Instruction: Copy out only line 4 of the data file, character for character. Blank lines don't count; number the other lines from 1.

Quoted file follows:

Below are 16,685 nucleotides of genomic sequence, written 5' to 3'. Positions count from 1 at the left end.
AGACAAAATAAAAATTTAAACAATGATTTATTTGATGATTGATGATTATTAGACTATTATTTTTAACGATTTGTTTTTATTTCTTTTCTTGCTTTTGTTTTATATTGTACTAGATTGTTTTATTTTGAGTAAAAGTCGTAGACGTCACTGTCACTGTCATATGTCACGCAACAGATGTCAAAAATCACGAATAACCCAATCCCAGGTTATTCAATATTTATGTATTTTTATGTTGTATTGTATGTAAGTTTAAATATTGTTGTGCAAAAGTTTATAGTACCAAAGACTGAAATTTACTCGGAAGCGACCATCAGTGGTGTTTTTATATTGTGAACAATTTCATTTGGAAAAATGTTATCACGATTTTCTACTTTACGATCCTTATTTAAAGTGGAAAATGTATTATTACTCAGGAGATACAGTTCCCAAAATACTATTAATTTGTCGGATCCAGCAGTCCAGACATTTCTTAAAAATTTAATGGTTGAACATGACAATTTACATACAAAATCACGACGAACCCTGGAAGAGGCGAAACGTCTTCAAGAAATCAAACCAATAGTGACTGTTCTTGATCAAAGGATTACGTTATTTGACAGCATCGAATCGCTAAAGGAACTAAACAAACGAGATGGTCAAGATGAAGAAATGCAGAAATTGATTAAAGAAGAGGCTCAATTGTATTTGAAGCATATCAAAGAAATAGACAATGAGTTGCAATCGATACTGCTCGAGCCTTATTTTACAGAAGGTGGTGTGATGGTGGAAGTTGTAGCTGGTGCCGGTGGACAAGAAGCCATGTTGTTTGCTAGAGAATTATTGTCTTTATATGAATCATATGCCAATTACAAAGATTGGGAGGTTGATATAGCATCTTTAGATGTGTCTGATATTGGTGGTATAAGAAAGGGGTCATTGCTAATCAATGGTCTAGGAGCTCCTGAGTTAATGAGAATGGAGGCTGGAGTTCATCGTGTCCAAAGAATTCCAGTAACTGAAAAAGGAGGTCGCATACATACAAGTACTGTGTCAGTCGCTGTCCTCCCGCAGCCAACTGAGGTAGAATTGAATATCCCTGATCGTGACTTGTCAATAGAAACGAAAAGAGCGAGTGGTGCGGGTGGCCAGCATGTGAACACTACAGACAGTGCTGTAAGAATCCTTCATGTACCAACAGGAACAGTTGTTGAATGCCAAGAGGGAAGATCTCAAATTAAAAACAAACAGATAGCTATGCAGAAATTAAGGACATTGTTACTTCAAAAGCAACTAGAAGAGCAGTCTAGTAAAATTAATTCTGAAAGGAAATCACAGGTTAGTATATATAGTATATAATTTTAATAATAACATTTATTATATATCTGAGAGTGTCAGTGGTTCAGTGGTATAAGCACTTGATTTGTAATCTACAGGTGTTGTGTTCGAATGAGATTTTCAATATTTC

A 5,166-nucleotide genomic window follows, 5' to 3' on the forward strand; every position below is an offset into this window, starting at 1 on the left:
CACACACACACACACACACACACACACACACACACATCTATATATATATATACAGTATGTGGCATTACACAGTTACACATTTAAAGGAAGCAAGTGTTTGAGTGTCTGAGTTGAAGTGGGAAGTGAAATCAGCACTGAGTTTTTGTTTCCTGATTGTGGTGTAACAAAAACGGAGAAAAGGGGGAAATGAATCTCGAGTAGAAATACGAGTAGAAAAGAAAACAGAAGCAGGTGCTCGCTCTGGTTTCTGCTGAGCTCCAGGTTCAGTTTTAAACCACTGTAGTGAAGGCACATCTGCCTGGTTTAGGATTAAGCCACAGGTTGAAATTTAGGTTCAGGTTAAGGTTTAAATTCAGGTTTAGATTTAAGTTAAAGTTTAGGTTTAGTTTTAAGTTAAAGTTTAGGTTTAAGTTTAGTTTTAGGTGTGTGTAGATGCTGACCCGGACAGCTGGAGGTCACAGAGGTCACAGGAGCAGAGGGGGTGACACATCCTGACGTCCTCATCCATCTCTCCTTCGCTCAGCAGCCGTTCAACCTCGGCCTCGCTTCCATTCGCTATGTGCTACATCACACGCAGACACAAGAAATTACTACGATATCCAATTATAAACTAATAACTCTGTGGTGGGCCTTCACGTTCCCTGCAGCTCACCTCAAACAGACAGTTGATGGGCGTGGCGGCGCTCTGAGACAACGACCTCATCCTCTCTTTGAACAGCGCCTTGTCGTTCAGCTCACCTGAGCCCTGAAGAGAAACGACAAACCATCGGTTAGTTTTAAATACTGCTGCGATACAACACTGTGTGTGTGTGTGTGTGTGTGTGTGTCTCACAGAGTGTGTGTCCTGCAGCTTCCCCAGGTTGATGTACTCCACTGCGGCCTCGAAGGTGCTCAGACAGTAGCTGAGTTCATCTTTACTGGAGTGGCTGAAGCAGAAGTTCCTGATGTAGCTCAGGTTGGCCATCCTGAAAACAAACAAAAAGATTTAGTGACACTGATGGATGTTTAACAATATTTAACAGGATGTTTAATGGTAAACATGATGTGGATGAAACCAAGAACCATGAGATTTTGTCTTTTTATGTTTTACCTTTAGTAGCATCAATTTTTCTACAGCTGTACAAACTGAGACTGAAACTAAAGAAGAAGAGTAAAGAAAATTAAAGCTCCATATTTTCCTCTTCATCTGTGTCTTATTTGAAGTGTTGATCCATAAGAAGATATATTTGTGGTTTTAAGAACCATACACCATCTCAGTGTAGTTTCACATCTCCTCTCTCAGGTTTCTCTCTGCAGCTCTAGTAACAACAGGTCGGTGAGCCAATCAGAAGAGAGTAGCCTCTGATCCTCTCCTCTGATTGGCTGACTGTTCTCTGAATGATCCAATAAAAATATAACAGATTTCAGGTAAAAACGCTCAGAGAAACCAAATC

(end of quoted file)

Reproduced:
CACACACACACACACACACACACACACACACACACATCTATATATATATATACAGTATGTGGCATTACACAGTTACACATTTAAAGGAAGCAAGTGTTTGAGTGTCTGAGTTGAAGTGGGAAGTGAAATCAGCACTGAGTTTTTGTTTCCTGATTGTGGTGTAACAAAAACGGAGAAAAGGGGGAAATGAATCTCGAGTAGAAATACGAGTAGAAAAGAAAACAGAAGCAGGTGCTCGCTCTGGTTTCTGCTGAGCTCCAGGTTCAGTTTTAAACCACTGTAGTGAAGGCACATCTGCCTGGTTTAGGATTAAGCCACAGGTTGAAATTTAGGTTCAGGTTAAGGTTTAAATTCAGGTTTAGATTTAAGTTAAAGTTTAGGTTTAGTTTTAAGTTAAAGTTTAGGTTTAAGTTTAGTTTTAGGTGTGTGTAGATGCTGACCCGGACAGCTGGAGGTCACAGAGGTCACAGGAGCAGAGGGGGTGACACATCCTGACGTCCTCATCCATCTCTCCTTCGCTCAGCAGCCGTTCAACCTCGGCCTCGCTTCCATTCGCTATGTGCTACATCACACGCAGACACAAGAAATTACTACGATATCCAATTATAAACTAATAACTCTGTGGTGGGCCTTCACGTTCCCTGCAGCTCACCTCAAACAGACAGTTGATGGGCGTGGCGGCGCTCTGAGACAACGACCTCATCCTCTCTTTGAACAGCGCCTTGTCGTTCAGCTCACCTGAGCCCTGAAGAGAAACGACAAACCATCGGTTAGTTTTAAATACTGCTGCGATACAACACTGTGTGTGTGTGTGTGTGTGTGTGTGTCTCACAGAGTGTGTGTCCTGCAGCTTCCCCAGGTTGATGTACTCCACTGCGGCCTCGAAGGTGCTCAGACAGTAGCTGAGTTCATCTTTACTGGAGTGGCTGAAGCAGAAGTTCCTGATGTAGCTCAGGTTGGCCATCCTGAAAACAAACAAAAAGATTTAGTGACACTGATGGATGTTTAACAATATTTAACAGGATGTTTAATGGTAAACATGATGTGGATGAAACCAAGAACCATGAGATTTTGTCTTTTTATGTTTTACCTTTAGTAGCATCAATTTTTCTACAGCTGTACAAACTGAGACTGAAACTAAAGAAGAAGAGTAAAGAAAATTAAAGCTCCATATTTTCCTCTTCATCTGTGTCTTATTTGAAGTGTTGATCCATAAGAAGATATATTTGTGGTTTTAAGAACCATACACCATCTCAGTGTAGTTTCACATCTCCTCTCTCAGGTTTCTCTCTGCAGCTCTAGTAACAACAGGTCGGTGAGCCAATCAGAAGAGAGTAGCCTCTGATCCTCTCCTCTGATTGGCTGACTGTTCTCTGAATGATCCAATAAAAATATAACAGATTTCAGGTAAAAACGCTCAGAGAAACCAAATC